Don’t cancel coal blocks, levy high royalties

Opposition parties want Manmohan Singh’s head for supposed corruption in 57 coal blocks that were allocated, not auctioned. The government is under pressure to cancel the allocations. That would be politically, legally and economically wrong.

Politically, it will look like a confession of crookedness. Neither the CAG nor anybody else has produced any evidence of kickbacks. That makes it very different from the 2G case.

The CAG estimated that 2G spectrum auctions might have fetched Rs 1.86 lakh crore. But that was a criticism of policy, not evidence of kickbacks. Former telecom minister Raja was indicted not for failure to auction spectrum but because he perverted the first-come first-served policy into a first-served then-come policy, favouring friends.

There is no such evidence in the coal block case. If the Congress cancels all coal allocations, as it has cancelled 2G spectrum, it will send voters the message that it is as guilty as Raja. That would be politically stupid.

It would be even more wrong on the grounds of justice or economic sense. The rule of law implies penalties only for the guilty, not for all allottees. Cancellations will be right only where there is evidence of kickbacks. Cancellations may also be justified where companies have sat on coal blocks without any effort to develop them. But not in other cases.

Some companies have raised thousands of crores in equity and loans to finance new projects for power, cement and steel, based on their allocations. India badly needs these projects. If you now kill these projects by cancelling their coal allocations, who will invest in future?

Ever since Independence, central and state governments have allocated lucrative permits of all sorts. In the heyday of socialism, industrial licences were gold mines. So were import licences and forex permits. Were these auctioned? Never. So, why focus only on coal since 2004? Why not on every allocation since Independence? Can these all be cancelled?

With economic liberalisation, some licences stand abolished. So, nobody pays kickbacks today for industrial and import licences, or foreign exchange. But humungous central and state government controls remain in natural resources. These controls, supposedly in the public interest, have been misused for private gain.

The most hilarious example of misuse relates to the scam ending the political career of Andhra Pradesh governor N D Tiwari. Photos of him cavorting with three naked prostitutes were made public by the madam of the brothel. Why did she expose him? Because Tiwari had promised her a mining licence but did not deliver. Her expose caused much merriment. Yet it is hardly a laughing matter that in India, even brothel-owners can aspire to be allocated mines.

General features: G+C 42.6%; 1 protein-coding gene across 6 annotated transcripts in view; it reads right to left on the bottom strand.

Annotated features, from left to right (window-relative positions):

The CAG report has focused only on coal, not other minerals. The Supreme Court has, with more consistency, called for auctioning all natural resources in future. Some exceptions will be necessary, for instance for water. But the Supreme Court has not called for cancelling existing allocations of natural resources. Nor does it want bidding limited to captive consumers—real competition implies that mining should be open to all. We must follow this approach for coal and other minerals.

The CAG is right in saying that the sharp rise in prices of all minerals — including coal — have bestowed windfalls on mine owners. But this applies to all minerals, to old as well as recent mineral allottees, and to both public and private sectors. The Tatas and Birlas have for decades been granted captive mines for coal, iron ore and bauxite, and have reaped immense gains from the rise in mineral prices. Why call windfalls for recent allottees a scam, while ignoring far bigger windfalls of older mines of the Tatas, Birlas, government corporations and others?

A fair method of clawing back part of the windfall will be to levy stiff additional royalties on all minerals. This will be within the government’s contractual rights, whereas cancellations would be breaches of contract. New Delhi is reluctant to raise royalties because these accrue entirely to state governments, not the Centre. This is petty politicking, not economic sense.

The CAG estimates coal profitability at Rs 295/tonne, and says part of this is a windfall. An increase of Rs 100/tonne in coal royalty, phased in over several years, would yield large revenues. It would be non-discriminatory and hence fair to all, across old and new allottees, across public and private sectors. Over the lifetime of all mines, this would provide far more revenue than the CAG’s Rs 1.86 lakh crore estimate of the possible auction value of the 57 blocks. That is a better way forward than arbitrary cancellations, unrelated to wrong-doing.

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